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Large Seamless Photography Backdrops 10x30ft, 20x20ft, 20x30ft

Archive for November, 2011

10×20 backdrop for small groups and couples

10x10-backdrop-for-single-person-or-couple-photography

10×20 FULL BODY SHOTS backdrop for single person or couples photography

When you buy a backdrop, it will probably last you years … my advice is to get into 10×20 even if you are doing small groups … there will be that one time you want to have a full body shot of the couple standing on the backdrop … and a 10×10 will only work with the seven dwarfs. Now, if you are only doing small group shoulder shots or the seven dwarfs, ignore what I just said.

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  • Filed under: Selecting the Size
  • selecting-10-by-20-backdrop

    10 x 20 backdrop is suitable for small groups vertically. It will give you a floor piece. Horizontally it will work for larger groups but you won’t get the floor piece. Might want to go to 20×20 size or get two 10×20′s.

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  • Filed under: Selecting the Size
  • How to hang a backdrop

    Sometimes you just want to leave the stands in the car and see if you can McGyver it … here are a few tips …

     

     

    Use the squeeze clamps from any hardware store and bit of coat hanger wire or string to attach the backdrop to existing bits of the house … For quick set-up, I’d rather do this than set up the stands etc …whenever I can.

    It certainly works and is fast and easy.

     

    How to hang a very large backdrop

     

    Getting a rod pocket on a 20×30 can present some problems …  weave the screw extensions of a 30-foot pole through and have it hang properly would need at least 2 center supports in addition to end stands. Here the photographer has used clamps + coat hanger wire to suspend the drop from T-bar ceiling.

     

    Use spring-loaded clamps to hang a background

    Use spring clamps. Here’s an example how the photographer used the hanging tile ceiling to hook bit of coat hanger wire and spring clamps. The 3-inch version is very good for this. Pull the handle plastics off to reveal pre-drilled holes on the handles (small photo) … then use pliers to bend some coat hanger wire into a hookie thingy. And you’re good to go. Lift the tile up and slip your hookie thingy over the T-bar.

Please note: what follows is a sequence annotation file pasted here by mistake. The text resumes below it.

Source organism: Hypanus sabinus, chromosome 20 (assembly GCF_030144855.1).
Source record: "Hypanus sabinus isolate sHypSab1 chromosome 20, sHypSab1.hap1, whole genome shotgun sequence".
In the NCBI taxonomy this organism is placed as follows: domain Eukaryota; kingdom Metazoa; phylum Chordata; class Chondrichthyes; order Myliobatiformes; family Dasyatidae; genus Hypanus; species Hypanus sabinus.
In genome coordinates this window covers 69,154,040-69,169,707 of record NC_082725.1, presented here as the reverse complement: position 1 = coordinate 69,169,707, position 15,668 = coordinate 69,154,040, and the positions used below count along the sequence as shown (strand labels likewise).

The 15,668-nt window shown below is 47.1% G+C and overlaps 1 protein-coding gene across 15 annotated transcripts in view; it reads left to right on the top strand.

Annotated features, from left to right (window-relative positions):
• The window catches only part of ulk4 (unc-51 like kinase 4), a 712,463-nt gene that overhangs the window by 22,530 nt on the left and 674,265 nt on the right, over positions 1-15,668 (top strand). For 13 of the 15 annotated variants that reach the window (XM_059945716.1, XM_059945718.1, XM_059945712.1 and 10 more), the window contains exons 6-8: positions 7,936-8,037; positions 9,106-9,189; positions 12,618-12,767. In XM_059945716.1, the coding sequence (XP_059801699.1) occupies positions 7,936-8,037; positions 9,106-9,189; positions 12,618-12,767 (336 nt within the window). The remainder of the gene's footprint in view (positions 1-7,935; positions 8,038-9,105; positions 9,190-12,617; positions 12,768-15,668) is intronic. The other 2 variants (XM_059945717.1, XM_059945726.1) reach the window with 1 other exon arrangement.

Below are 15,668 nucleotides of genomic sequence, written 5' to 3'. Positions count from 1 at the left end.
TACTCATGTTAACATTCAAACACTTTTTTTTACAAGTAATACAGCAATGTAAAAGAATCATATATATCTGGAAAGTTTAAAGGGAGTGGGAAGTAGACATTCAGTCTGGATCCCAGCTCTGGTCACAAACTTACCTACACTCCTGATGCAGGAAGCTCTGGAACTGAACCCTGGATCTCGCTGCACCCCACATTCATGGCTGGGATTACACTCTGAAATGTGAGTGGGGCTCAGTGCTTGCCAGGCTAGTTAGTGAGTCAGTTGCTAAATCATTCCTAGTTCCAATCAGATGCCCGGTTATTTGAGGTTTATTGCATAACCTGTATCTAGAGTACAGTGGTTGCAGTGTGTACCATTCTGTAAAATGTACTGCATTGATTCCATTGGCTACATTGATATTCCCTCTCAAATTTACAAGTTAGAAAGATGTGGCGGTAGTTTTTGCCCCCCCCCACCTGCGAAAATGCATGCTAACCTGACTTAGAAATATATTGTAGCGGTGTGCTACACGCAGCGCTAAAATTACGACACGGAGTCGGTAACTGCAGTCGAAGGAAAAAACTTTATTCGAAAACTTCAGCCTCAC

use-a-carpenter's-clamp-to-hang-backdrops

    These type of clamps are very useful for hanging backdrops. They are quite strong and the handle plastic can be pulled off and reveal holes that are perfect for coat hanger wire hooks. See the clamp in use below.

     

     

     

     


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  • Filed under: Hanging Backdrops, Tips and Advice
  • Solid Black Backdrop

    solid-black-backdrop

    solid black backdrop

    It’s solid black, bedsheet thickness, very black but will not block out back light, so you can’t use it against windows. For blocking out light, use Heave Black.

    Width is 10’6″ to any length, sold by the yard. It is Flame Retardant.


    Backdrop Size

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  • Filed under: BACKDROPS (Solid)
  • Backdrop darkness (like everything else that’s visible to human eye in the universe) is a function of reflected light.

    If you want the backdrop to look darker, put less light on it, or move it farther away from your subject light boxes (e.g., you’d use a 30ft backdrop to give a floor piece and still have room to move the group to foreground).

    In turn, more light on the backdrop will make it appear lighter (subject lights will spill to backdrop). One great way to get variety is to use spot lights (e.g., from floor, from side) in parts of the backdrop and leave other areas in dark. There’s a very fancy term for it: “chiaroscuro” (distribution of light and dark areas, esp. paintings). Also, you can use gels to shift color cast.

    Dance Studio Backdrops: It’s a tough call but sometimes you have to take into account the stage lighting — if the stage lights are strong, your backdrop selection should take this into account — if we go too light on the colors, the stage lights will over-light and wash out the colors.

     

    how-to-light-your-backdrop

    How Lighting Affects Your Backdrop: How you light your backdrop can make all the difference. The more you give it light, the more contrast you punch out of it, less light, the more uniform it looks.

     

     

     

     

     

     

     

     

     

     

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  • Filed under: Lighting A Backdrop